If any recent Icelandic film seemed unlikely to attract interest in a remake, it would have be Hafsteinn Gunnar Sigurðsson’s 2011 debut feature “Either Way” (“Á annan veg”), a comedy about two men working on Icelandic highways in the middle of nowhere, painting lines on the road and hammering in posts. Although critically acclaimed and well received in various film festivals worldwide, “Either Way” was only released in two Icelandic theaters and didn’t receive much public attention or fanfare.
But to the surprise of many, it somehow became the second Icelandic feature to be remade in the U.S. when it was announced that director David Gordon Green had secretly filmed a remake starring Paul Rudd and Emile Hirsch. The result, “Prince Avalanche,” premiered at Sundance and opens in limited release this week.
The screenplay for “Either Way” was written with a low budget in mind, after Iceland’s banking crisis forced the government to decrease its funding to the Icelandic Film Centre. As a result, the film only has four speaking parts and is shot exclusively outdoors. “Prince Avalanche” seems to have also been made with a crisis in mind. David Gordon Green’s shift from the world of indie dramas to the mainstream studio comedies — although sporadically effective — hit two major roadblocks with the back to back critical and commercial failures of “Your Highness” and “The Sitter.” It’s hard not to view “Prince Avalanche” as both a direct attempt to regain Green’s critical standing and to meld the two modes he has so far operated in.
One of the surprising aspects of “Prince Avalanche,” given the strong creative vision Green has exhibited, stems from its faithfulness to the original screenplay. Scenes unfold in exactly the same order in both films and the bulk of the conversations are direct translations of the same lines in Icelandic. This immense fidelity could render the movie’s existence completely pointless. However, in addition to bringing a different aesthetic approach to the material, Green adds a level of specificity to a screenplay that was previously ambiguous with regard to its time and place.
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While “Either Way” is set sometime in the 1980s somewhere in the Icelandic countryside, “Prince Avalanche” explicitly takes place in 1988, in a specific area of Texas that has been ravaged by a forest fire. This removes the story from the theatricality of the original film, making the mysterious and seemingly supernatural aspects that crop up near the end all the more incongruous.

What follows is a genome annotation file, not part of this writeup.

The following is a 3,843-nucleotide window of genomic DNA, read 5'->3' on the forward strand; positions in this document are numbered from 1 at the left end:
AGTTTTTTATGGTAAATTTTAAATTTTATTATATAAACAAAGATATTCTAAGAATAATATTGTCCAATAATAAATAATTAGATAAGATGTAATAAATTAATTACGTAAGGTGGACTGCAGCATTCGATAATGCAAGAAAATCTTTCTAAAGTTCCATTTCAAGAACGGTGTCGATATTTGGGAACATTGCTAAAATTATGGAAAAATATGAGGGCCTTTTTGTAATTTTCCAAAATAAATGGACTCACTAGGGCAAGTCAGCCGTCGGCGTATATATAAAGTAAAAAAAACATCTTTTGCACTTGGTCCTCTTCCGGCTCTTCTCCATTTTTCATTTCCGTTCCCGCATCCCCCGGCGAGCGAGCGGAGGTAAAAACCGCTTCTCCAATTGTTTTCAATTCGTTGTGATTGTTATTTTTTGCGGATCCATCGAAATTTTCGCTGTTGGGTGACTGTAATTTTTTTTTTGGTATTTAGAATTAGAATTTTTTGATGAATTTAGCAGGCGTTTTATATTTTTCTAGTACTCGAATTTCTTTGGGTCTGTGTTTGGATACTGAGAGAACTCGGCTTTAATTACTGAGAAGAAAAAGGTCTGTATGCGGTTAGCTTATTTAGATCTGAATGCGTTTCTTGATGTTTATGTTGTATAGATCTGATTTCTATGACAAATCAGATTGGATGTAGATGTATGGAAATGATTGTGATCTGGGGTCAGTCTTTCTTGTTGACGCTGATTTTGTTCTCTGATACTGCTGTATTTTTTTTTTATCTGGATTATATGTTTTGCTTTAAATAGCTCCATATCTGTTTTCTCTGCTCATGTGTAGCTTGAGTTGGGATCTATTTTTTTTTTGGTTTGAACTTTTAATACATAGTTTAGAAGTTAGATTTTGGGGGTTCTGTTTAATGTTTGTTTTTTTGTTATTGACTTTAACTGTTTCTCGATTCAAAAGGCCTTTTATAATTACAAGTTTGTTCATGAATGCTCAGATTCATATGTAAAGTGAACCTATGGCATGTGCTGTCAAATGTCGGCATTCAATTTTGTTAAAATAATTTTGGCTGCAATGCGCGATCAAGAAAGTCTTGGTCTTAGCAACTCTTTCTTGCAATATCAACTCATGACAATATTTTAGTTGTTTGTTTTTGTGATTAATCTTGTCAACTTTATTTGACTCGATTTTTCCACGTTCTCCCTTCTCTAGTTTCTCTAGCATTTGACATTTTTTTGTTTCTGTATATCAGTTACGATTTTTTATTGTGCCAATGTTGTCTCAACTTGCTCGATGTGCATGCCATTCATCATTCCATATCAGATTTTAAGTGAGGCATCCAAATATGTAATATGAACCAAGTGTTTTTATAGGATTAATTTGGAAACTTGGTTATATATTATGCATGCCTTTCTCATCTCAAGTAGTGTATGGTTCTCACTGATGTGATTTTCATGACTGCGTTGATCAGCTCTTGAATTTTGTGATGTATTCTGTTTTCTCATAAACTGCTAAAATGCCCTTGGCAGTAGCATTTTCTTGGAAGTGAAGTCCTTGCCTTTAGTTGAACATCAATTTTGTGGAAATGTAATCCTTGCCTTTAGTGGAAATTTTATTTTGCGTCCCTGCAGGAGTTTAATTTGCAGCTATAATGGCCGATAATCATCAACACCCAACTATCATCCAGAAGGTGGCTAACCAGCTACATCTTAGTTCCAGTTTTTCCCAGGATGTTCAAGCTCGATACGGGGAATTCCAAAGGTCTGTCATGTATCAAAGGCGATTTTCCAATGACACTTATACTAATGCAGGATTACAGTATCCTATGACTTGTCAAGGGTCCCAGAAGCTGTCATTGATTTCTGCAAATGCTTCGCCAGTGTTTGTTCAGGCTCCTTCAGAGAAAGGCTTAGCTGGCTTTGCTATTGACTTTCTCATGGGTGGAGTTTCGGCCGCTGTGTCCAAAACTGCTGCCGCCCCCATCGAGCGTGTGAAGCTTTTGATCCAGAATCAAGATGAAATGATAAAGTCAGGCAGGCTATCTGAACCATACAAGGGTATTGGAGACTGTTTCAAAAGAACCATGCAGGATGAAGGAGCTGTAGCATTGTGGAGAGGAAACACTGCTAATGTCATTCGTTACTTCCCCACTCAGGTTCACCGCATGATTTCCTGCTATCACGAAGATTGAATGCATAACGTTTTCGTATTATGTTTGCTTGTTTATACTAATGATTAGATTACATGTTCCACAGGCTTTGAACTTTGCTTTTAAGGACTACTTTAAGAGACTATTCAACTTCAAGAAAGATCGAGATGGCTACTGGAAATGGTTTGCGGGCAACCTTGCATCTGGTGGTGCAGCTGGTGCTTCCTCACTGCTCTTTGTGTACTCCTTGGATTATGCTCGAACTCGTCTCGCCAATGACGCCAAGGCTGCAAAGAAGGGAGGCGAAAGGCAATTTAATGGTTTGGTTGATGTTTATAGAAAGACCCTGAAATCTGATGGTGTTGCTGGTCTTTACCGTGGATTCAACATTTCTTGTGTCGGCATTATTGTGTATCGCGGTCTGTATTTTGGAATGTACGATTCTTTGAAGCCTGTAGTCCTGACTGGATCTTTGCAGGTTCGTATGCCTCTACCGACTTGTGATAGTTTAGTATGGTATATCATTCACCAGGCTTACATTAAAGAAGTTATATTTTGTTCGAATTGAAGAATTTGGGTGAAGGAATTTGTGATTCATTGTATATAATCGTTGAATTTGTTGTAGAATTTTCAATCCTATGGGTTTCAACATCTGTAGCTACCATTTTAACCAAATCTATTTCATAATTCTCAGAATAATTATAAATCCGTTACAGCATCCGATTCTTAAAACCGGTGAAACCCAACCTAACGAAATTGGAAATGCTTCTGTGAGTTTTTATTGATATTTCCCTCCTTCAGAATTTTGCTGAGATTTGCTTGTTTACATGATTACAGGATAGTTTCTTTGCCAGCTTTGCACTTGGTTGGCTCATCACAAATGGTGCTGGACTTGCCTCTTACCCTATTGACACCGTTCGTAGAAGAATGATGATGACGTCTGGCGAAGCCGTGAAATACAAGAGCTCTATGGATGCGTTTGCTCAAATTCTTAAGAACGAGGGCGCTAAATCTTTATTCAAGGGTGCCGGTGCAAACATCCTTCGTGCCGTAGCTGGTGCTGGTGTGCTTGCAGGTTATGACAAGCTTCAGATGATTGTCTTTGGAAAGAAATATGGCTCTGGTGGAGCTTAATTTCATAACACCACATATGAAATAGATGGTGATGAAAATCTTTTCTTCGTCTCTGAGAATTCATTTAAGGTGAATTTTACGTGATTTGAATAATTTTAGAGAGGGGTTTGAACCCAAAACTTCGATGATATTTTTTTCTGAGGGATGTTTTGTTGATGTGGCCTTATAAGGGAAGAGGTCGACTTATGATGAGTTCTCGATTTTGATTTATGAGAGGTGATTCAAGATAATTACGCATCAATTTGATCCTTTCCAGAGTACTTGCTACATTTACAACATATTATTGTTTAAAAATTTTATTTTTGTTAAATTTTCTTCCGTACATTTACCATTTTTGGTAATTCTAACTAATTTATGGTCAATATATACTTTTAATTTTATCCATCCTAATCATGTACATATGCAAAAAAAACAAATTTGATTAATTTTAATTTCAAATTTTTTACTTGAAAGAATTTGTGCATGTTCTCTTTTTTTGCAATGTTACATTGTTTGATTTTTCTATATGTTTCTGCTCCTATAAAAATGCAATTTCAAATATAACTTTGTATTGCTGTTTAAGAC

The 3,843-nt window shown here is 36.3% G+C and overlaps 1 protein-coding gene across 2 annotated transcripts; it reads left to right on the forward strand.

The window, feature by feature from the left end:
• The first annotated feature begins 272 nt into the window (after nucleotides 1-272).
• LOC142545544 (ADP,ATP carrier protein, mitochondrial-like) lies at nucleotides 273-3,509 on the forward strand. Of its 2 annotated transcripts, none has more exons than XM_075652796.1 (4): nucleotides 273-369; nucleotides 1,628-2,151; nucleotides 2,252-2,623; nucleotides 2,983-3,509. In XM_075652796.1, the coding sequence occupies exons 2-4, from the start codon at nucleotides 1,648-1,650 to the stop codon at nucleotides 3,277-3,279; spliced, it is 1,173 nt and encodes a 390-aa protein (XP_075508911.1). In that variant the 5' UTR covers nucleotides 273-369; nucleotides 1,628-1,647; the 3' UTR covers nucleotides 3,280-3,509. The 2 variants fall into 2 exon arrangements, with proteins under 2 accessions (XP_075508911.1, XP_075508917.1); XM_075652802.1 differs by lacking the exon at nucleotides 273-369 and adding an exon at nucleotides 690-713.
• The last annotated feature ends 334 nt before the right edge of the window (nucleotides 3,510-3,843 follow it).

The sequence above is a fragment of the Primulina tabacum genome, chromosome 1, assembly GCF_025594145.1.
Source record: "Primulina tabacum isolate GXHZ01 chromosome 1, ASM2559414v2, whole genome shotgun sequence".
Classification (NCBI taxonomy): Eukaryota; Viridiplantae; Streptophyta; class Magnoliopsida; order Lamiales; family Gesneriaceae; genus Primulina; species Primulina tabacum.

If the central metaphor in the original film was roadwork as limbo — with the empty, desolate environments of Iceland providing a setting for the characters to work out their issues — the central metaphor in “Prince Avalanche” is the how the ruins of the forest fire echo the scarred nature of the characters. The films tell the same story, of two men suffering from opposing philosophies of masculinity (both of which are ruining their relationships), but use their settings to enhance the material in different ways.
Green’s use of the location is also extremely effective, and one of the greatest joys of the film is its sense of exploration within the landscape ruined by the forest fire. The film’s best sequence follows Rudd’s character as he spends time by himself over the weekend and meets a mysterious woman in the remnants of her house. It’s one of the few scenes where Green completely breaks free from the original screenplay, resulting in both a beautiful and moving sequence that adds deeper resonance to one of the original film’s least developed elements.
There are other moments and sequences where Green adds and expands upon material in the original film, all of which are among the best the film has to offer. In fact, the original ingredients of “Prince Avalanche” are so strong that it’s a shame to see Green’s vision tethered to the original.
“Prince Avalanche” is in many ways a success. It features two of the best performances from Rudd and Hirsch’s careers, beautiful cinematography by Green regular Tim Orr and a moving soundtrack by Explosions in the Sky and Dave Wingo. It’s also clearly effective in rehabilitating Green’s somewhat tarnished reputation as a filmmaker, as he landed a directing prize at the Berlin Film Festival in February and some of his best reviews since “All the Real Girls.”
But there’s something tragic about the fact that it takes a remake — perhaps the ultimate embodiment of unoriginality — to achieve that. Even as films employ different styles, they draw the same conclusions. They both have the same set-ups and punchlines as well as the same structure and story. Unlike other Nordic films remade in the U.S. (such as “Reykjavik-Rotterdam,” remade as “Contraband” and starring Mark Wahlberg), “Either Way” wasn’t chosen to be remade on the basis of its popularity or its commercial prospects and Oscar wins — but rather as a blueprint for another filmmaker to work from. In the case of “Prince of Avalanche,” that blueprint has reaffirmed Green’s craftsmanship, if not his originality.